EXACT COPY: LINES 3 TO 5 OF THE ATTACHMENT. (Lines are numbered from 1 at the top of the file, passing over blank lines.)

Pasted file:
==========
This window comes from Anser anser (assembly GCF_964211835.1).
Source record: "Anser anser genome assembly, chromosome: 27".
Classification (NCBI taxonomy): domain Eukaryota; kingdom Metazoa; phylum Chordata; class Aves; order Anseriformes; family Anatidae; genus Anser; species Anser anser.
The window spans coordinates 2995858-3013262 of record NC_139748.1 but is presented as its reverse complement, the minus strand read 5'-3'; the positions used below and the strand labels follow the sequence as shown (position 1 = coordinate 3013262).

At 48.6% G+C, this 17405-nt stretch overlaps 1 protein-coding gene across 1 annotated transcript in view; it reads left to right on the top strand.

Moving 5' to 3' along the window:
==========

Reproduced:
Classification (NCBI taxonomy): domain Eukaryota; kingdom Metazoa; phylum Chordata; class Aves; order Anseriformes; family Anatidae; genus Anser; species Anser anser.
The window spans coordinates 2995858-3013262 of record NC_139748.1 but is presented as its reverse complement, the minus strand read 5'-3'; the positions used below and the strand labels follow the sequence as shown (position 1 = coordinate 3013262).

At 48.6% G+C, this 17405-nt stretch overlaps 1 protein-coding gene across 1 annotated transcript in view; it reads left to right on the top strand.